A FRESH 7.3 earthquake rattled Nepal and northern India on Tuesday (May 12), killing at least 19 people and injuring 1000 in the region as many buildings already weakened by last month’s massive temblor were sent tumbling to the ground.
At least four people were killed in Chautara town in Sindhupalchowk district, north of the Nepali capital Kathmandu, a spokesman for the International Organization for Migration said.
Police in the Himalayan nation confirmed at least three deaths, as the government struggled with patchy phone lines to gather information. It wasn’t immediately clear if they were referring to the same people.
Four people were also killed in Indian states bordering Nepal, one in Uttar Pradesh and three in Bihar, officials said.
One person died in Tibet after rocks fell on a car, according to Chinese state media.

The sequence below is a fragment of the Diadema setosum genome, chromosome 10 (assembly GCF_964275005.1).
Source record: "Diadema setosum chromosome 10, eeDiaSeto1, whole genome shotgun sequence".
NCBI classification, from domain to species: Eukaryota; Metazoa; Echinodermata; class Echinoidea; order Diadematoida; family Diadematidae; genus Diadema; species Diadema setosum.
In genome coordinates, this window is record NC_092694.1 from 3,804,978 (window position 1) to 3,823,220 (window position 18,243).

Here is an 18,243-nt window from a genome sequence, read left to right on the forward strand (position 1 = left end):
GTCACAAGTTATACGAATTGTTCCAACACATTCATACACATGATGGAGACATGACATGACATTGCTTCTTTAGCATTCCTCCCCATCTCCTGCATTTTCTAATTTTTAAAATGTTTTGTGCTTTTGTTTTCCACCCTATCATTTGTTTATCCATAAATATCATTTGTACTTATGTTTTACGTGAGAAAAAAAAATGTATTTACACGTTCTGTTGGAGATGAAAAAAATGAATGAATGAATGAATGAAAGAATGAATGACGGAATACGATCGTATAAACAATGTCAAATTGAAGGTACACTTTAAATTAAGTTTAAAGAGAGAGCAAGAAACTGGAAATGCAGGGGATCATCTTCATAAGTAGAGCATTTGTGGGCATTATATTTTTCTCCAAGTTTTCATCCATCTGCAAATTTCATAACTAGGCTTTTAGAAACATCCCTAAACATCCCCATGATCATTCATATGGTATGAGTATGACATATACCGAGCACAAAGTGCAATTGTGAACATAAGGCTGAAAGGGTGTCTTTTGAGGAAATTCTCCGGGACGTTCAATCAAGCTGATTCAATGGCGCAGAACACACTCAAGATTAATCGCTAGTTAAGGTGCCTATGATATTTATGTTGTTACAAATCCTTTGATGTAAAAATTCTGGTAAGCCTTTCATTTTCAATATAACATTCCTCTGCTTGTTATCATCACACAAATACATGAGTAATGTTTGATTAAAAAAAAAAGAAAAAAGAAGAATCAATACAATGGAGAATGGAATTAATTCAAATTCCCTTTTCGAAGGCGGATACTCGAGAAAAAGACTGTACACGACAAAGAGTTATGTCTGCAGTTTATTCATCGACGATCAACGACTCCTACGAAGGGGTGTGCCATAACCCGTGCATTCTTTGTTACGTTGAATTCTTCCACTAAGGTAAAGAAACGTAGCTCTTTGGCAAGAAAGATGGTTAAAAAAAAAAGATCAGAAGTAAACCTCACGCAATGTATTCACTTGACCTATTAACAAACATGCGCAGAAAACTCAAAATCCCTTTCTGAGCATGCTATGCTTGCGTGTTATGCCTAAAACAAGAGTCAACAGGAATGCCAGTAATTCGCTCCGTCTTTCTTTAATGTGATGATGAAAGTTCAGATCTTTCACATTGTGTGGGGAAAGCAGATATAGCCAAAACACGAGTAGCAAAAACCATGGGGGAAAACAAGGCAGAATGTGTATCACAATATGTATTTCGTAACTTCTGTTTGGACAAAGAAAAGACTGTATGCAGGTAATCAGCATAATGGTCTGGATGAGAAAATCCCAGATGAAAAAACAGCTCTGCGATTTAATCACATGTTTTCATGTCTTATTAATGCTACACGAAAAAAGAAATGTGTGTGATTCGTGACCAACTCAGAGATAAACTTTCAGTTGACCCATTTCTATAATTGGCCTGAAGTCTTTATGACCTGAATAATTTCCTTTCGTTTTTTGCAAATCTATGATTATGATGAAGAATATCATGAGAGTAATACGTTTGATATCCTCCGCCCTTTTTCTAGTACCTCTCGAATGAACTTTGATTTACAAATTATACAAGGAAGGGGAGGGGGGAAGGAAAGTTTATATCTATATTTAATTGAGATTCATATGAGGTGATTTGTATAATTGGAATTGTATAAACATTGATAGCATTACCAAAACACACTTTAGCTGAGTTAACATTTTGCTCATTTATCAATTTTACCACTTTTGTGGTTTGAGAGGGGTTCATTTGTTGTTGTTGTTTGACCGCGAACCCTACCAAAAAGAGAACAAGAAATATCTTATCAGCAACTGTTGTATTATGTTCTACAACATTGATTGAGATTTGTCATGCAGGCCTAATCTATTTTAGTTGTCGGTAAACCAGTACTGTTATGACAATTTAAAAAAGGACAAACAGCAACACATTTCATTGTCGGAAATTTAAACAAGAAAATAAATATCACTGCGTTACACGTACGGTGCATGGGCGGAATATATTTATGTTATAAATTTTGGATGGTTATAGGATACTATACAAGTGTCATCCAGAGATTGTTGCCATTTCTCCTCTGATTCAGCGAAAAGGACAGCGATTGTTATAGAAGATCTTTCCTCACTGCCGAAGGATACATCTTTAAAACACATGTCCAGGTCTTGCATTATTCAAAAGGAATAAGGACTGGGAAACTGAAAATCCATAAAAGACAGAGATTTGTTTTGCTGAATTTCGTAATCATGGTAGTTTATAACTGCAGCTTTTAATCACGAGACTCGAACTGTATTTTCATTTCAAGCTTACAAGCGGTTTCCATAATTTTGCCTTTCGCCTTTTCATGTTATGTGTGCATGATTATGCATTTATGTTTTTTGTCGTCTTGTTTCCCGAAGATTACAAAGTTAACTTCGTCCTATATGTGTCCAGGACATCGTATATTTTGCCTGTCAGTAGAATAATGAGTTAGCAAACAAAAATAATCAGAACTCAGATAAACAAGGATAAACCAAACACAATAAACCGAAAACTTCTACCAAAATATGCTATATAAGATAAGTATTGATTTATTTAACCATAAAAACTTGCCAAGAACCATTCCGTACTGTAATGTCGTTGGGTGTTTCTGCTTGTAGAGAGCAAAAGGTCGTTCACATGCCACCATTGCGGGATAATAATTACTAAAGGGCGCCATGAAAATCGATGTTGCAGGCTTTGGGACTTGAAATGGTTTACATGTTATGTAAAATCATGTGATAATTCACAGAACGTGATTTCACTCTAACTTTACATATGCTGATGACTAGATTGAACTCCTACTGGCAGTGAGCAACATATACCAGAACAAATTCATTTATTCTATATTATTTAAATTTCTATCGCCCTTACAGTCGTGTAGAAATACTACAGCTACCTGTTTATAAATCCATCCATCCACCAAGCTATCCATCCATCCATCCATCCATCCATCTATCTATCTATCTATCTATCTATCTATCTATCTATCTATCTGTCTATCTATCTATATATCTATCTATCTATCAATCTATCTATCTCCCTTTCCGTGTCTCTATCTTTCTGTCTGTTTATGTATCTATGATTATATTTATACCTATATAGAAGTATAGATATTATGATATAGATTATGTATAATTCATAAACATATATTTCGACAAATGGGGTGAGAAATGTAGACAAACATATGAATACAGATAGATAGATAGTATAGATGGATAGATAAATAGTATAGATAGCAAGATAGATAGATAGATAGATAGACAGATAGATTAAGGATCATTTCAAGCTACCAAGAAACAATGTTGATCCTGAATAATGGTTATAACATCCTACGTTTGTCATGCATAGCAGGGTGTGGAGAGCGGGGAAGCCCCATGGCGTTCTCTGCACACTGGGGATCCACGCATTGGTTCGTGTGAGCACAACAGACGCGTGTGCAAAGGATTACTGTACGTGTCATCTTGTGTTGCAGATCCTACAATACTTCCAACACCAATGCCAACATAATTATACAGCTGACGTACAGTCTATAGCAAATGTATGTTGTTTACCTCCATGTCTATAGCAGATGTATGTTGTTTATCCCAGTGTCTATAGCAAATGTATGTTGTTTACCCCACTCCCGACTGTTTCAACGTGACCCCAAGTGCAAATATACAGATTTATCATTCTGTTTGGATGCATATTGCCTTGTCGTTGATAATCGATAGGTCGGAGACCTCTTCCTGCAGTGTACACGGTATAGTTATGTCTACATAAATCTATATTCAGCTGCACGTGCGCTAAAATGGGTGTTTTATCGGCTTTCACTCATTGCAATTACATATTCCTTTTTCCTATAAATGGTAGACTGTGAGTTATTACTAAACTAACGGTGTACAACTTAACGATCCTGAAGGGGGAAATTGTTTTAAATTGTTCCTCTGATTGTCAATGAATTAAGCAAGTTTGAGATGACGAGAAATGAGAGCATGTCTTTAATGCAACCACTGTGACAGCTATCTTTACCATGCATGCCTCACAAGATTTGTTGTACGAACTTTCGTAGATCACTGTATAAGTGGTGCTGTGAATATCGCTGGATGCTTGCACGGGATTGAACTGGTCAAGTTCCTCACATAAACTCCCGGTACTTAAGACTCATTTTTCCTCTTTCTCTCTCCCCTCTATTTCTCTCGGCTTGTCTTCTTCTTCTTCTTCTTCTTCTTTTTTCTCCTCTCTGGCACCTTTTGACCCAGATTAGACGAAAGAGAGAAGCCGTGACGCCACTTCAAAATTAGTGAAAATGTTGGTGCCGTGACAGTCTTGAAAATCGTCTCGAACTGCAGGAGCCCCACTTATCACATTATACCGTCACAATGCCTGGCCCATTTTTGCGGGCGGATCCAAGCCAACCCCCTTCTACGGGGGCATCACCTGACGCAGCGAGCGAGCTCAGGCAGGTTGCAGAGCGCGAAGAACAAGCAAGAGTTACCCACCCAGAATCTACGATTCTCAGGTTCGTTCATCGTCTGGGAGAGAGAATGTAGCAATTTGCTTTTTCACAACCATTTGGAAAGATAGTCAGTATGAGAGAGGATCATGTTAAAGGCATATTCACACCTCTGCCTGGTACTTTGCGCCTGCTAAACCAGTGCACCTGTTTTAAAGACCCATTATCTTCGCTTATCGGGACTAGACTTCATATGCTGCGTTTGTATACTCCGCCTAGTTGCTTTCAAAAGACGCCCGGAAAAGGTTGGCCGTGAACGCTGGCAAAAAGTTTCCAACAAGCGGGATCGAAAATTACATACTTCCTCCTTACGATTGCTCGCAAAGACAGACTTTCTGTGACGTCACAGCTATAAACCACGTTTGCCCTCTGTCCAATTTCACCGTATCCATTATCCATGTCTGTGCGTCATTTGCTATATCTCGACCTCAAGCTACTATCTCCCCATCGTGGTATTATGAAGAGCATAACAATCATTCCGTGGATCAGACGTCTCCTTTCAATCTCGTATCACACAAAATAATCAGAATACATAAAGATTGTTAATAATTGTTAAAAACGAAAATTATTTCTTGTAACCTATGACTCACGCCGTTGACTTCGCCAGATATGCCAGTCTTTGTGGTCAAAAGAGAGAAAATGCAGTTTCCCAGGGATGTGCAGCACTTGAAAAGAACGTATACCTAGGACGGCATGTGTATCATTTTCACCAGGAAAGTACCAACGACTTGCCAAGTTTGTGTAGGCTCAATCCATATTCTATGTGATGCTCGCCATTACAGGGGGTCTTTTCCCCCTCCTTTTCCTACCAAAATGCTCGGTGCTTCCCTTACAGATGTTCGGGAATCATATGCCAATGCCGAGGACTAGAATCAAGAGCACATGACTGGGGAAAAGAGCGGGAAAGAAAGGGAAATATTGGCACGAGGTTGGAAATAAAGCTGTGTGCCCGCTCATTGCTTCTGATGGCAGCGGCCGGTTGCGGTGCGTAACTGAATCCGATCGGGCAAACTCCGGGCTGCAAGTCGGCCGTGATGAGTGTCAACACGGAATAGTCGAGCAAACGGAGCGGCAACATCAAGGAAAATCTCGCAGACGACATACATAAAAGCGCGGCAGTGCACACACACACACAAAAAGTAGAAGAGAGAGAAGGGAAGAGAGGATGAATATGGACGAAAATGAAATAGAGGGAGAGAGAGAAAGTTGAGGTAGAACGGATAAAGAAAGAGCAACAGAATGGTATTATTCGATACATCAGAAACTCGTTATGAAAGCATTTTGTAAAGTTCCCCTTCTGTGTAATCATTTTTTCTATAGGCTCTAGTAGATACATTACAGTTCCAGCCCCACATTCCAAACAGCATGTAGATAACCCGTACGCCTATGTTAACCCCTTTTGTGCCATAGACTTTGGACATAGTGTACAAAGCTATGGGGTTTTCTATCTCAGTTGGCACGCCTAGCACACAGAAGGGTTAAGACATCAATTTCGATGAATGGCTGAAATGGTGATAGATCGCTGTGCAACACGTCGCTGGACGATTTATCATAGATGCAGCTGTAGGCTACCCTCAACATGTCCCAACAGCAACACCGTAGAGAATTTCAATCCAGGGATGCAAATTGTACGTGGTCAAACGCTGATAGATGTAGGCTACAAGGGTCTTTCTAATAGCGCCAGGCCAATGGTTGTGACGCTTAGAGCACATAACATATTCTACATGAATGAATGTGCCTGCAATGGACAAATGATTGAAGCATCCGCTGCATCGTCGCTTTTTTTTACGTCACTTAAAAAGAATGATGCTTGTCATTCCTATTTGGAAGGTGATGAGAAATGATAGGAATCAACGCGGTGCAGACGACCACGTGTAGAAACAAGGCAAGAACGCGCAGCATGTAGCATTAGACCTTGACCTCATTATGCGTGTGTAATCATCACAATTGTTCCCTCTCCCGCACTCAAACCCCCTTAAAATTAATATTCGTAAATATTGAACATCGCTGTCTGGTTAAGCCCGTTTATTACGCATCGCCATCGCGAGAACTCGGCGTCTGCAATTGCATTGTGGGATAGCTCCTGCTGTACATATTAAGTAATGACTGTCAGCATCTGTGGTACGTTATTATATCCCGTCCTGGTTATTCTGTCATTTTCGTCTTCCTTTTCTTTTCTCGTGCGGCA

The US Geological Survey said Tuesday’s earthquake was centred 68 km (about 42 miles) west of the town of Namche Bazaar, close to Mount Everest and the border with Tibet.
A magnitude 7.3 quake, it was felt as far apart as New Delhi and Dhaka, the capital of Bangladesh. The quake was followed by at least half a dozen aftershocks, including one 6.3 magnitude quake.
The temblor, which struck around 12.30 pm local time, came just weeks after a 7.8 quake killed more than 8,000 people and damaged hundreds of thousands of buildings in Nepal.
The epicentre of Tuesday’s quake was close to Everest Base Camp, which was evacuated after an avalanche triggered by last month’s quake killed 18 climbers. Mountaineers seeking to scale the world’s tallest peak have called off this year’s Everest season.
The latest earthquake unleashed panic in Kathmandu. Parents could be seen clutching children tightly and hundreds of people were frantically trying to call relatives on their mobile phones.
Shopkeepers closed their shops and the streets were jammed with people rushing to check on their families.
“I’m heading straight home,” said Bishal Rai, a man in his 20s, who said he was trying to contact his family in the north of the capital.
Medics and volunteers formed a human chain at a Kathmandu hospital to keep a path open for ambulances.
A volunteer at the hospital said five or six injured people had been brought in, two on stretchers. So far, few ambulances had arrived, he said.